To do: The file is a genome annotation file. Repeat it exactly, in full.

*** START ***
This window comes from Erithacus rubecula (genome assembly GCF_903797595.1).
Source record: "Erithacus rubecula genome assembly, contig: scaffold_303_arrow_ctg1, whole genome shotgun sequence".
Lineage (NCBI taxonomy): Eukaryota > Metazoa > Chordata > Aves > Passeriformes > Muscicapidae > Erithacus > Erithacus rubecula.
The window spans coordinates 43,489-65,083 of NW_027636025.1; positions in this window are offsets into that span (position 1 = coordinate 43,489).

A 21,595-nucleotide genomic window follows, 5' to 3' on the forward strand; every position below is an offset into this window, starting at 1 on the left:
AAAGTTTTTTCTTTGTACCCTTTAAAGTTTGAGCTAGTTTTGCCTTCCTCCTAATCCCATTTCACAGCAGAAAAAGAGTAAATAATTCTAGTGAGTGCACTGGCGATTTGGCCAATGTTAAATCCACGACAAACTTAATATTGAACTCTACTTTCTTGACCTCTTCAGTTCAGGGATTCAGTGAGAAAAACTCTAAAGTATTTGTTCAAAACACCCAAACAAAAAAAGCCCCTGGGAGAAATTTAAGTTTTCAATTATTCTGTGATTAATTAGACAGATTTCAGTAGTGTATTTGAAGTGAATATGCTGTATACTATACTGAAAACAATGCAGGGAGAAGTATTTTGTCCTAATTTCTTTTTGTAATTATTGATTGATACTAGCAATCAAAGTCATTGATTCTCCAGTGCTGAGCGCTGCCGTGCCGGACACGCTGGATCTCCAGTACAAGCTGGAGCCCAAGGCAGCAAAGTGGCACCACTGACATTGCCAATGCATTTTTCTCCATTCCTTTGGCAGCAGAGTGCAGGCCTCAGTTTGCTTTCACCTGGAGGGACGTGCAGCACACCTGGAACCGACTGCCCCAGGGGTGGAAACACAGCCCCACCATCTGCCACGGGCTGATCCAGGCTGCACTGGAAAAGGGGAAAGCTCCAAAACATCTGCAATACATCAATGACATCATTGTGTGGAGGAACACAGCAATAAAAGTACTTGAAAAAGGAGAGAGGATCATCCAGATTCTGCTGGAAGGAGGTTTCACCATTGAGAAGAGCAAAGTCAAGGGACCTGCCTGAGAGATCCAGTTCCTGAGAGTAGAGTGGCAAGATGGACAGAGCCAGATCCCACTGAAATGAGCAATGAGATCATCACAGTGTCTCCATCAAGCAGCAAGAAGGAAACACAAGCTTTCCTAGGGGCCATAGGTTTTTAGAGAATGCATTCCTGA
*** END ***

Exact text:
This window comes from Erithacus rubecula (genome assembly GCF_903797595.1).
Source record: "Erithacus rubecula genome assembly, contig: scaffold_303_arrow_ctg1, whole genome shotgun sequence".
Lineage (NCBI taxonomy): Eukaryota > Metazoa > Chordata > Aves > Passeriformes > Muscicapidae > Erithacus > Erithacus rubecula.
The window spans coordinates 43,489-65,083 of NW_027636025.1; positions in this window are offsets into that span (position 1 = coordinate 43,489).

A 21,595-nucleotide genomic window follows, 5' to 3' on the forward strand; every position below is an offset into this window, starting at 1 on the left:
AAAGTTTTTTCTTTGTACCCTTTAAAGTTTGAGCTAGTTTTGCCTTCCTCCTAATCCCATTTCACAGCAGAAAAAGAGTAAATAATTCTAGTGAGTGCACTGGCGATTTGGCCAATGTTAAATCCACGACAAACTTAATATTGAACTCTACTTTCTTGACCTCTTCAGTTCAGGGATTCAGTGAGAAAAACTCTAAAGTATTTGTTCAAAACACCCAAACAAAAAAAGCCCCTGGGAGAAATTTAAGTTTTCAATTATTCTGTGATTAATTAGACAGATTTCAGTAGTGTATTTGAAGTGAATATGCTGTATACTATACTGAAAACAATGCAGGGAGAAGTATTTTGTCCTAATTTCTTTTTGTAATTATTGATTGATACTAGCAATCAAAGTCATTGATTCTCCAGTGCTGAGCGCTGCCGTGCCGGACACGCTGGATCTCCAGTACAAGCTGGAGCCCAAGGCAGCAAAGTGGCACCACTGACATTGCCAATGCATTTTTCTCCATTCCTTTGGCAGCAGAGTGCAGGCCTCAGTTTGCTTTCACCTGGAGGGACGTGCAGCACACCTGGAACCGACTGCCCCAGGGGTGGAAACACAGCCCCACCATCTGCCACGGGCTGATCCAGGCTGCACTGGAAAAGGGGAAAGCTCCAAAACATCTGCAATACATCAATGACATCATTGTGTGGAGGAACACAGCAATAAAAGTACTTGAAAAAGGAGAGAGGATCATCCAGATTCTGCTGGAAGGAGGTTTCACCATTGAGAAGAGCAAAGTCAAGGGACCTGCCTGAGAGATCCAGTTCCTGAGAGTAGAGTGGCAAGATGGACAGAGCCAGATCCCACTGAAATGAGCAATGAGATCATCACAGTGTCTCCATCAAGCAGCAAGAAGGAAACACAAGCTTTCCTAGGGGCCATAGGTTTTTAGAGAATGCATTCCTGA